New Zealand will ban live animal exports from April, two years after a hurricane sank a livestock ship, killing 41 crew members and 6,000 cattle.
The death of two New Zealanders aboard the Gulf Livestock 1, which sank in a September 2020 typhoon, helped galvanise the movement to ban exports of live sheep and cattle.
The animal welfare amendment bill was signed into law on Thursday, with the government saying it would protect New Zealand's reputation as consumers become more ethically conscious. The agriculture minister, Damien O Connor, said that it protects the reputation of not only our farmers but the farmers of the future.
Live exports in Australia and New Zealand have been controversial and subject to long-term campaigns by animal rights groups. When they go wrong, they can result in thousands of animals drowning.
More than 15,000 sheep drowned after a live export ship in Sudan sank, and a capsize killed 14,000 sheep in 2020. In 2021, 3,000 cattle were left at sea for three months, leaving many dead, dying, starving or extremely dehydrated.
Because New Zealand is so remote, even a best-case scenario journey is often arduous for animals.
New Zealand's remoteness means animals are at sea for extended periods, heightening their susceptibility to heat stress and other welfare-associated risks, O Connor said.
The voyage times and the journey through the tropics to the northern hemisphere will always impose challenges, despite any regulatory measures we could put in place. All of the country s livestock exports by sea will stop on April 30th, 2023. New Zealand exported 134,722 cattle last year, and live exports represented about 0.6% of primary sector exports. New Zealand only exports animals for breeding, not slaughter.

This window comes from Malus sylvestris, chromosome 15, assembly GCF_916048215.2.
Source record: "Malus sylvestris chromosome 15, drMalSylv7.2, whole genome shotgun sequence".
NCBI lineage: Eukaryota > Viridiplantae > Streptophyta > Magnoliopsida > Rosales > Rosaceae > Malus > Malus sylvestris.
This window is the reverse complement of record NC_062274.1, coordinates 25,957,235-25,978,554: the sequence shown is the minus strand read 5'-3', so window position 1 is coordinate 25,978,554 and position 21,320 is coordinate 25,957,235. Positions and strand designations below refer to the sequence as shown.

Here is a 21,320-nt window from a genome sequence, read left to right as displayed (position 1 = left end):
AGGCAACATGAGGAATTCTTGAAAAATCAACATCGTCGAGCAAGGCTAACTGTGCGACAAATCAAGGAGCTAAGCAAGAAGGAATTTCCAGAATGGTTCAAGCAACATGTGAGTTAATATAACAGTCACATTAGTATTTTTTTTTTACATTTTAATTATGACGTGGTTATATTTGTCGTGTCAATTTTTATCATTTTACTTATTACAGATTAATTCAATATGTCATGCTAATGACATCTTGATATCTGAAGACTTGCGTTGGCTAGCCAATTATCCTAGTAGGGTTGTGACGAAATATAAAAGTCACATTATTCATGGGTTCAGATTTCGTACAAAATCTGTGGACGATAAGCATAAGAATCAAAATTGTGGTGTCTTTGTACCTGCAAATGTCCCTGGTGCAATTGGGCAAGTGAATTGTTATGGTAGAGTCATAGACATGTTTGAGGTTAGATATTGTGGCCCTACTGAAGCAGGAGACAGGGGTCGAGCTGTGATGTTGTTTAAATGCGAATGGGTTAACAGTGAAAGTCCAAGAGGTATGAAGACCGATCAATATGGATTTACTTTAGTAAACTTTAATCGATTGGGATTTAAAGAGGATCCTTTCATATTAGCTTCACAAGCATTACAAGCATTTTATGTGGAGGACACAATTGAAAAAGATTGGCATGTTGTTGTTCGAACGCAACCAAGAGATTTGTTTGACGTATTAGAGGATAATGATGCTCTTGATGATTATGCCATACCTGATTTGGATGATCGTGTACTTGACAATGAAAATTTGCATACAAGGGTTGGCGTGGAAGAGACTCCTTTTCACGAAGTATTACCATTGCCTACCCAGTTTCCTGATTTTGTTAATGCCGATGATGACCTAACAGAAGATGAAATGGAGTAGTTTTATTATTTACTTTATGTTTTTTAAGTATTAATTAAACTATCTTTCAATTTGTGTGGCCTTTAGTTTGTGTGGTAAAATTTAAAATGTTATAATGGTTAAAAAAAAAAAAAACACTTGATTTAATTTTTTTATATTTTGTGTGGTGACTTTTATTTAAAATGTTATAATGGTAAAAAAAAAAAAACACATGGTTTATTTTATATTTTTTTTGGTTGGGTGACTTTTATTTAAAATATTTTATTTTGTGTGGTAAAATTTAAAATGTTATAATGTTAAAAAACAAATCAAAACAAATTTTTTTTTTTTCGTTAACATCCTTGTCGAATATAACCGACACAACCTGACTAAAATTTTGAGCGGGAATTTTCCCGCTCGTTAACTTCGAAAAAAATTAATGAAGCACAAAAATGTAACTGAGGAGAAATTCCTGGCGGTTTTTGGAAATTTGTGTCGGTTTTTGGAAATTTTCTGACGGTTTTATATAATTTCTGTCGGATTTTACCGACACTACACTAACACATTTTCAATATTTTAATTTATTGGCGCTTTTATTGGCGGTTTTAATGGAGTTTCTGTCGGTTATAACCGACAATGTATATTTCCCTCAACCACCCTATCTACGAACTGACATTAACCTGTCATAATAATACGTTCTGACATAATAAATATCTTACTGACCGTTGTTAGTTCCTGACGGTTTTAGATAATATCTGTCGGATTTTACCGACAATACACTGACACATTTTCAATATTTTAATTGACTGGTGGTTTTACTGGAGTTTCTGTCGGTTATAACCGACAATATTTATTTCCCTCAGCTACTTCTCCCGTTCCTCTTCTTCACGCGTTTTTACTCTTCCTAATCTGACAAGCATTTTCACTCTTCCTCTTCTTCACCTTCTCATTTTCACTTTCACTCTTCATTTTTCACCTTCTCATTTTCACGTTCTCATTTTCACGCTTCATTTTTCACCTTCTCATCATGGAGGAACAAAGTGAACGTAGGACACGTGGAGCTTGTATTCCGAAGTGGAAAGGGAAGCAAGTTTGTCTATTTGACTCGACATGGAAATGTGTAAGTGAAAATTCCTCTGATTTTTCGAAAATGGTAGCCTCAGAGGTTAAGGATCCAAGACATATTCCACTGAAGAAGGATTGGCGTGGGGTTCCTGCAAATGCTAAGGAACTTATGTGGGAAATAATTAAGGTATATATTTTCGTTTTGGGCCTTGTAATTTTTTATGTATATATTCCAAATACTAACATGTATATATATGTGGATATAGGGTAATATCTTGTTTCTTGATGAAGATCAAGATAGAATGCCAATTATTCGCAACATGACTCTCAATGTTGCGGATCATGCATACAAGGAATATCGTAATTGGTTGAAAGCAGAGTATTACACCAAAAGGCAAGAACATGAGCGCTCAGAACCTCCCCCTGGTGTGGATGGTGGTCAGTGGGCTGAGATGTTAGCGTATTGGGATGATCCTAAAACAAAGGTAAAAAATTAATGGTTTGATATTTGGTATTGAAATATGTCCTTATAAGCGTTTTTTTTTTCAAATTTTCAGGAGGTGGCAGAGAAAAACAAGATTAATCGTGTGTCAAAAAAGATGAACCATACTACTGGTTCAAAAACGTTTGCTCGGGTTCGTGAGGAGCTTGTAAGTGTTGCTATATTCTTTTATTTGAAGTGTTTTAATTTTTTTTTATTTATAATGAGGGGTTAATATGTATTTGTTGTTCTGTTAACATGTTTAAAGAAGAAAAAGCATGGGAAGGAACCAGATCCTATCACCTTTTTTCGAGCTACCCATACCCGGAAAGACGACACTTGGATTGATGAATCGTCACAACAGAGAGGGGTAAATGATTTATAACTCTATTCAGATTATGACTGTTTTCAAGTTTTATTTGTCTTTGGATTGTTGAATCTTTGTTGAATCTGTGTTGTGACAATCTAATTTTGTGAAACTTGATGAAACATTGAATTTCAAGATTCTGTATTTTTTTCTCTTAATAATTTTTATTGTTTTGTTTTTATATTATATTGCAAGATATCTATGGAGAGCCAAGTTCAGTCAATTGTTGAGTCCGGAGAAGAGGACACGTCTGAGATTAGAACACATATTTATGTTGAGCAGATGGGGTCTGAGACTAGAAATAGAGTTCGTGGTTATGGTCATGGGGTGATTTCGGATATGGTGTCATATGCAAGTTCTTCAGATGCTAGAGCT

The Green Party and animal rights activists welcomed the move. This may not have come soon enough, said Chl e Swarbrick, Greens animal welfare spokesperson. Live animals have been suffering from live export for a long time. The opposition National Party opposed the bill, saying it was a disproportionate and ideological response to the sinking of the Gulf Livestock 1 stock ship. They argue that the move to end live exports could reduce gross domestic product by up to $472 m.
In 2020, Britain announced plans to ban the export of live animals for slaughter and fattening from England and Wales, but that plan has not yet been implemented.
In Australia, the prime minister, Anthony Albanese, reaffirmed his government's commitment to ending the trade, but said it would not be phased out before 2025.